The Hobby Lobby Bible Class IS Religious Indoctrination

hobby-lobby-1Allow me a moment to gloat, please. Last week, I predicted a couple of things, one being that Cliven Bundy is a complete racist and the other that Hobby Lobby’s Steve Green’s Bible curriculum for public schools would be thinly veiled religious proselytizing. No sooner did I surmise on Bundy than confirmation came in the guise of his cotton-picking pro-slavery screed. But deep in the heart of Facebook and Forward Progressive comments, I found a number of people questioning my mental acumen for doubting that billionaire Christian fundamentalist Steve Green would deliver a non-partisan curriculum on the bible – even with several reputed scholars in his backpocket aiding the project. Alas, vindication: The Steve Green Bible Class is, indeed, a credited Sunday School paid for by the public dollar, administered by a certified public school teacher, and in the context of other credited public high school classes.

Shocked? I know you are.

Furthermore, the Steve Green Bible Class is under the supervision of a public school principal, and a board of education that is supposed to serve the public. But in approving this class without vetting it for its faithfulness to the Constitution (yes, this is a constitutional issue, Tea Party), the Mustang, OK school board is opening themselves up for a slew of lawsuits.

How biased is it? According to a report in ABC News:

From the outset, the book describes God as eternal, “faithful and good,” ”full of love” and “an ever-present help in times of trouble.”
“The first pages of the Bible spotlight God’s desire for justice and a just world,” the second chapter says, but adds, “When humanity ignores or disobeys his rules, it has to suffer the consequences.”…..
The course also says people should rest on the Sabbath because God did so after six days of creation. Green’s stores, following the same principle, are closed on Sunday.

Additionally, the material asks leading questions such as “How do we know the Bible is historically accurate?” Questions such as these assume that the biblical narratives not only happened in historical time and space, but can be verified. Not only that, but phrasing the question as such means that students are graded upon accepting the assumption that the bible is literal and historical.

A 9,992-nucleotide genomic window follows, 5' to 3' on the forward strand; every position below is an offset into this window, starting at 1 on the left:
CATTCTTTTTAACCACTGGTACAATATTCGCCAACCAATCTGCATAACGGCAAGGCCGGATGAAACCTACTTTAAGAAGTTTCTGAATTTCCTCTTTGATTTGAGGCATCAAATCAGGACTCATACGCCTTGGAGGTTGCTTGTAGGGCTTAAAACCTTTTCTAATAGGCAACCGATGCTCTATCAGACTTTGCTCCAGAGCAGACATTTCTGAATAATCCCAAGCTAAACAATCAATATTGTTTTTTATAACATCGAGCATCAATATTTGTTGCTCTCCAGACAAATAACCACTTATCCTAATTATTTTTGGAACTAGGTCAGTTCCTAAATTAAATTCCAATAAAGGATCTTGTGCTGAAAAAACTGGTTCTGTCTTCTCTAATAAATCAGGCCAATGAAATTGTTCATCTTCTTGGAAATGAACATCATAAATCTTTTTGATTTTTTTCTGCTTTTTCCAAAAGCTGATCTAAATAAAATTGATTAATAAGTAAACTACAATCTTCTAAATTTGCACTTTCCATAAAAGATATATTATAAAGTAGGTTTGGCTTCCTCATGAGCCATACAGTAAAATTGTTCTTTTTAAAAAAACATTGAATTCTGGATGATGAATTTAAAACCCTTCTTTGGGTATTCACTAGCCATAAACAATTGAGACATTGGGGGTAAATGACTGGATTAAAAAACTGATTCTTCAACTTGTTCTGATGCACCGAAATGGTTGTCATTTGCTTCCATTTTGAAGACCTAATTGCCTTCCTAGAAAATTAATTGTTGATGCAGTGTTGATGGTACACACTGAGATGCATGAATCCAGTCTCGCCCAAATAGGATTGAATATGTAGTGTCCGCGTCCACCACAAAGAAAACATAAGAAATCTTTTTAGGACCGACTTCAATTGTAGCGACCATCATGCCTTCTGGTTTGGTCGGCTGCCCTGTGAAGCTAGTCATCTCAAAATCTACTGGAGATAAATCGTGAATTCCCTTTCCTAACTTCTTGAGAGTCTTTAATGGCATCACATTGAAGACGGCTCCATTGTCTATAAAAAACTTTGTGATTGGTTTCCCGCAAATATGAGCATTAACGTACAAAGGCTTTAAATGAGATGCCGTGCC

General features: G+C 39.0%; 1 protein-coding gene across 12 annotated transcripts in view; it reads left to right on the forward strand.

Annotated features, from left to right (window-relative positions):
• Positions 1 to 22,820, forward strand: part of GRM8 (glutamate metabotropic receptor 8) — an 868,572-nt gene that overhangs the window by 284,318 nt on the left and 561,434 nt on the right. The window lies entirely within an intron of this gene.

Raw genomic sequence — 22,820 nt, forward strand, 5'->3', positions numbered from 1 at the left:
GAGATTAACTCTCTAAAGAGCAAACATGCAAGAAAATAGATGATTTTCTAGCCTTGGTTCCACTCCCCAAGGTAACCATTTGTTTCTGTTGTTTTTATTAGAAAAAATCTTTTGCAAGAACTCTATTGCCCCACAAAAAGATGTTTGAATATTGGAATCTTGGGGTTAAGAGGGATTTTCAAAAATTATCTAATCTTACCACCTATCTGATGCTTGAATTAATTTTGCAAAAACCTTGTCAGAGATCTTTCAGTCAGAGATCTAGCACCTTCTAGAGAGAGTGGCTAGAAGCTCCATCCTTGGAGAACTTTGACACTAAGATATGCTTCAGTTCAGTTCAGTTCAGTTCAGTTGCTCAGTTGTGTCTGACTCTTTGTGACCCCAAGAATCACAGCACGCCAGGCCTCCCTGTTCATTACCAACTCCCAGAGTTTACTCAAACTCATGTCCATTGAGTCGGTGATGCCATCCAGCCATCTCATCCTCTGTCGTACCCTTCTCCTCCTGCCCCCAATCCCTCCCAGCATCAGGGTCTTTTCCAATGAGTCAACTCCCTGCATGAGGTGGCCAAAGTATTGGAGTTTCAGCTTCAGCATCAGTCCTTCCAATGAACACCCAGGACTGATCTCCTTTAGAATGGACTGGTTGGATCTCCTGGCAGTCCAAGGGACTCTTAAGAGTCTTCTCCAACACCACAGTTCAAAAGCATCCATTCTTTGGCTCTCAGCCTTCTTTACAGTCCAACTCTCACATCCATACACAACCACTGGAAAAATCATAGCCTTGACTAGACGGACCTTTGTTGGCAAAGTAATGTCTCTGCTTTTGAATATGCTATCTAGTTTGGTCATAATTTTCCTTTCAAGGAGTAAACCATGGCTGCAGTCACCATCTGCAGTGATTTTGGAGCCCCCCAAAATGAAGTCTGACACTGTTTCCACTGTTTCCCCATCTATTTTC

Not every student who goes to high school in Mustang, Oklahoma believes in a literal bible according to conservative Evangelical teaching*. Even in small suburbs in the heart of the Southern Baptist Bible Belt you can find young people wrestling and chafing with their religious heritage, or who grew up or identify as secular, atheist, Hindu, Muslim, Episcopalian, Orthodox or Reformed Jewish, pagan, Catholic, Eastern Orthodox, Black Baptist, AME, Unitarian, Lutheran, or agnostic (to name a few). They already feel ostracized in a largely socially/politically/religiously conservative setting.

As we have learned from experience, when one religion is given precedence over others in the public setting, practitioners feel a right to dominate over non-practitioners. Even though, for example, the class is not required, it can still affect those who do not agree with Steve Green’s view on the bible, God, and morality. This official, government-sanctioned consecration gives believers of the dominant religion (here, conservative Evangelicalism, mostly of the Southern Baptist variety) further justification to intimidate those outside the Southern Baptist culture and sends a clear message that outsiders are not welcome. Furthermore, it’s just bad, bad scholarship and gives students the impression that leaps of logic in defending our traditions and backgrounds are perfectly legitimate methods of conducting research and analysis.

Now, as to the doubters: Does it matter that I showed my work and quoted Green directly, in context? Not to some, apparently. I guess if one thinks that Hobby Lobby is a wonderful employer and is really only looking out for its own corporate religious freedom and not trying to impose its religion on others, than the fact that the Steve Green Bible Class is unconstitutional is irrelevant. Billionaire Christians are first in line to heaven cuz they get to buy their way in, eh? They’re rich, so they’re better than us cuz God blesses them, right?

That’s just #StuffWhiteChristiansSay.

*some Evangelical non-literalism can be seen through biblical scholars like Scot McKnight and Peter Enns.


When he’s not riding both his city’s public transit system and evil mayor, Jasdye teaches at a community college and writes about the intersection of equality and faith - with an occasional focus on Chicago - at the Left Cheek blog and on the Left Cheek: the Blog Facebook page. Check out more from Jasdye in his archives as well!


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